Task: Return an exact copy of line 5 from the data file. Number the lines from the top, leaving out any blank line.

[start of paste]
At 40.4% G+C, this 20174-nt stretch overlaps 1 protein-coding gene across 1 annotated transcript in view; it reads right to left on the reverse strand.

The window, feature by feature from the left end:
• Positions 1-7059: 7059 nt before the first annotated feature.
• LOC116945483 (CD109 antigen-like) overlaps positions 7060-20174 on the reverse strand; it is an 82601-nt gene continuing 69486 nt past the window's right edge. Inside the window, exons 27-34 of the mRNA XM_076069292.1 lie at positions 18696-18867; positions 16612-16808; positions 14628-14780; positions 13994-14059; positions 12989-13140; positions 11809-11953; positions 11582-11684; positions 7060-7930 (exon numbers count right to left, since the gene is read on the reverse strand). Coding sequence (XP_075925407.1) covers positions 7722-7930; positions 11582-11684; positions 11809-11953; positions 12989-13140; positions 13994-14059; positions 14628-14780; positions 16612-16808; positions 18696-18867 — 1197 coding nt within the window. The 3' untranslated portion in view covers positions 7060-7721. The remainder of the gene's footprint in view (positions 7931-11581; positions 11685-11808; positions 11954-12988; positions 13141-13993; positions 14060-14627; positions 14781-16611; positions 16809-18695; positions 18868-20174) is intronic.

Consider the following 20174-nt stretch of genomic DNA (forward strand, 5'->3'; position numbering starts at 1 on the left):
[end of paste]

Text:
Consider the following 20174-nt stretch of genomic DNA (forward strand, 5'->3'; position numbering starts at 1 on the left):